While it is unlawful for you to be asked about your race or ethnic background, a potential employer can ask you if you are legally allowed to work in Australia.
In addition, they may ask you to provide documents to prove this.
Can a prospective employer ask to see your social media?
You should assume that a prospective employer has Googled your name and searched for your Facebook and Instagram profiles.
They can ask to see these profiles, but they cannot ask you for your passwords.
Can they ask if you have a medical condition?
Generally speaking no.
However, there are certain jobs where your health or physical abilities are a genuine requirement of the job.
For example, if you are joining the police force, your fitness may be an issue.
If the job requires the lifting of heavy boxes, employers can ask if the task will be a problem for you.
But an employer certainly can’t ask you about any medical issue that is not directly related to the job you are applying for.
“If your job requires you to lift boxes, the employer cannot start asking if you are HIV positive, or if you have ever been treated for cancer,” Mr Heffernan said.
Can they ask why you left your old job?
Yes they can.
An employer is entitled to ask questions about your previous employment, so it is always best to leave on good terms from your old job if possible.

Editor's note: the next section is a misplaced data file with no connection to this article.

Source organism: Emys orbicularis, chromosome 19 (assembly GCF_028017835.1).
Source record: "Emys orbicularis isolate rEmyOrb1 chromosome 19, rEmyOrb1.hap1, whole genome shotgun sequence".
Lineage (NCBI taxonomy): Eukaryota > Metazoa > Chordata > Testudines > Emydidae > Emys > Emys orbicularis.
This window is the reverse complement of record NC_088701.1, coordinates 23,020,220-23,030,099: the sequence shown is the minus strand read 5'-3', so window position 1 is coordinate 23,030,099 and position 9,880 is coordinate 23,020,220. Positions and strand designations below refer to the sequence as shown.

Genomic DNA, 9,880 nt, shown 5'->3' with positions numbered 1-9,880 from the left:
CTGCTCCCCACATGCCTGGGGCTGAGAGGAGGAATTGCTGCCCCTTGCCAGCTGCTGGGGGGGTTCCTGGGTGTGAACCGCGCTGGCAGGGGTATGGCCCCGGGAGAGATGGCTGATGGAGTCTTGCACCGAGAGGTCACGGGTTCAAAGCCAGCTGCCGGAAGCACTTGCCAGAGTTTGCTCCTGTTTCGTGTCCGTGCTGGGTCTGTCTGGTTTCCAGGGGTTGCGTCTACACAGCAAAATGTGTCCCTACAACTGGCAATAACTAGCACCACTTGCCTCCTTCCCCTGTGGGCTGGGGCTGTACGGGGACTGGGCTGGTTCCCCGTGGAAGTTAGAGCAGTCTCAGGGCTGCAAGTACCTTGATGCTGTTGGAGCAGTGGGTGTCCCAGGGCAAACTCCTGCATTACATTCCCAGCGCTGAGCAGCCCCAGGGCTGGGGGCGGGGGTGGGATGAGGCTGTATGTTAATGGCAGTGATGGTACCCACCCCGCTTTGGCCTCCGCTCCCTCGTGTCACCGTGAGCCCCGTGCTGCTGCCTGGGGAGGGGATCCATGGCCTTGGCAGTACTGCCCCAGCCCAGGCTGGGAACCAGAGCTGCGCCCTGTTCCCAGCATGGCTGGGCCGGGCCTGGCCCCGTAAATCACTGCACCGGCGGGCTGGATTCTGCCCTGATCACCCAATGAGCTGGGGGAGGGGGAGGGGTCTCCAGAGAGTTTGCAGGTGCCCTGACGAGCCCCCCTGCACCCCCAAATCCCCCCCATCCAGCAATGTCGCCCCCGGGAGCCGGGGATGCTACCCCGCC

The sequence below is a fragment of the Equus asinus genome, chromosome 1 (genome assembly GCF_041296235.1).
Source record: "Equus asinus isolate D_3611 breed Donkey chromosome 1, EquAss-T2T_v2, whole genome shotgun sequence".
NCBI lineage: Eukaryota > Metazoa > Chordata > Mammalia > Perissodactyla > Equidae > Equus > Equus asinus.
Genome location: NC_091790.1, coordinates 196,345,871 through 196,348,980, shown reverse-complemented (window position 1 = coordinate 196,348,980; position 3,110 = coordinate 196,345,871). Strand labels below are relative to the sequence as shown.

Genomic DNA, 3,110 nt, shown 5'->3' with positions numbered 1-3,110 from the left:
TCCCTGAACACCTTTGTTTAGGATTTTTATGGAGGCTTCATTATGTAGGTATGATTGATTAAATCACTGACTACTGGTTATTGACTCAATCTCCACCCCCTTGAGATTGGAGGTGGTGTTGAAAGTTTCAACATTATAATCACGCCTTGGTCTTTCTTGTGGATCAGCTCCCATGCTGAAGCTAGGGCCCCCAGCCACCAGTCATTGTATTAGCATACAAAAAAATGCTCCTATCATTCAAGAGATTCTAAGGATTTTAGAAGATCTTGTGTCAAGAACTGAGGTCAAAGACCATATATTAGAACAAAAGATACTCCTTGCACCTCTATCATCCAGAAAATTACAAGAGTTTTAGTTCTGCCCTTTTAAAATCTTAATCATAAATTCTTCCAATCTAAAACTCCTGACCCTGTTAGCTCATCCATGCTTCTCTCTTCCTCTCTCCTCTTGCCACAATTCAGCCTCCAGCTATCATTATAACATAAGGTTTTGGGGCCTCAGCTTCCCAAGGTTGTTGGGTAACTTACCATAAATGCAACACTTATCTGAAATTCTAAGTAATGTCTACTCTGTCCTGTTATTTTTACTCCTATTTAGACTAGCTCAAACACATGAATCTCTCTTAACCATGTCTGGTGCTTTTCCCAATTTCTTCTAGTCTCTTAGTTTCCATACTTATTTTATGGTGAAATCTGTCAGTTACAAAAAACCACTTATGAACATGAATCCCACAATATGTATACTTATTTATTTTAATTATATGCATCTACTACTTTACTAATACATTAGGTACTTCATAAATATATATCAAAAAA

Can they ask if you believe in a religion?
Generally speaking no.
Whatever you believe, or don’t believe, should not affect your ability to do any job you apply for.
“The exception to this, of course, is religious organisations like schools and hospitals and nursing homes,” Mr Heffernan said.
“Unfortunately, these employers are allowed to discriminate against gay students and employees, and people of a different faith.”
Can they ask if you’ve ever tried to claim workers’ compensation?
No they can’t.
Asking a prospective worker their previous workers’ compensation history could indicate that the worker is prepared to stand up for their workplace rights.
Employers might therefore consider them a potential ‘problem’ employee.
“In addition, the employer might believe the applicant has an illness or disability, which is unlawful discrimination based on a presumed impairment,” Mr Heffernan said.